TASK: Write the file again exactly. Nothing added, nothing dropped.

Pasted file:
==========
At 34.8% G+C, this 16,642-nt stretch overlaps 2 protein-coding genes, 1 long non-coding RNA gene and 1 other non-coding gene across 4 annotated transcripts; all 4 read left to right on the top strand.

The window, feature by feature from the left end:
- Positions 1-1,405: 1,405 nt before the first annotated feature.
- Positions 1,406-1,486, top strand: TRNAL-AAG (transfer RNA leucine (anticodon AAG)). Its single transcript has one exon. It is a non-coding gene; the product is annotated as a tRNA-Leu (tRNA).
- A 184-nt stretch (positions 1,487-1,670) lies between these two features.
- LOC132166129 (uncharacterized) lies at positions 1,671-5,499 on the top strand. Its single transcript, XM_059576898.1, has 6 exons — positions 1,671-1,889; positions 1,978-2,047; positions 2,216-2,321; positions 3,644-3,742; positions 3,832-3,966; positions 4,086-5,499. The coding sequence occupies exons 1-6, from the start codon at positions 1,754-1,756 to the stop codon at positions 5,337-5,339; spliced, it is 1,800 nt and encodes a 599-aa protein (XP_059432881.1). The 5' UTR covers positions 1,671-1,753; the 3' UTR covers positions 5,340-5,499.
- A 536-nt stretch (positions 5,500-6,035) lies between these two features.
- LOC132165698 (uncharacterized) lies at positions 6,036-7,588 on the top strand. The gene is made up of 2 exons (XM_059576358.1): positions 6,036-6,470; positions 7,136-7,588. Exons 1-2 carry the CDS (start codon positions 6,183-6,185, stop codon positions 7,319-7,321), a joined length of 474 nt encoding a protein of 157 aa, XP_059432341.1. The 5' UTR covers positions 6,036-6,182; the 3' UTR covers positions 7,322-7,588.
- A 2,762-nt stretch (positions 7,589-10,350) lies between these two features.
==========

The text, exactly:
At 34.8% G+C, this 16,642-nt stretch overlaps 2 protein-coding genes, 1 long non-coding RNA gene and 1 other non-coding gene across 4 annotated transcripts; all 4 read left to right on the top strand.

The window, feature by feature from the left end:
- Positions 1-1,405: 1,405 nt before the first annotated feature.
- Positions 1,406-1,486, top strand: TRNAL-AAG (transfer RNA leucine (anticodon AAG)). Its single transcript has one exon. It is a non-coding gene; the product is annotated as a tRNA-Leu (tRNA).
- A 184-nt stretch (positions 1,487-1,670) lies between these two features.
- LOC132166129 (uncharacterized) lies at positions 1,671-5,499 on the top strand. Its single transcript, XM_059576898.1, has 6 exons — positions 1,671-1,889; positions 1,978-2,047; positions 2,216-2,321; positions 3,644-3,742; positions 3,832-3,966; positions 4,086-5,499. The coding sequence occupies exons 1-6, from the start codon at positions 1,754-1,756 to the stop codon at positions 5,337-5,339; spliced, it is 1,800 nt and encodes a 599-aa protein (XP_059432881.1). The 5' UTR covers positions 1,671-1,753; the 3' UTR covers positions 5,340-5,499.
- A 536-nt stretch (positions 5,500-6,035) lies between these two features.
- LOC132165698 (uncharacterized) lies at positions 6,036-7,588 on the top strand. The gene is made up of 2 exons (XM_059576358.1): positions 6,036-6,470; positions 7,136-7,588. Exons 1-2 carry the CDS (start codon positions 6,183-6,185, stop codon positions 7,319-7,321), a joined length of 474 nt encoding a protein of 157 aa, XP_059432341.1. The 5' UTR covers positions 6,036-6,182; the 3' UTR covers positions 7,322-7,588.
- A 2,762-nt stretch (positions 7,589-10,350) lies between these two features.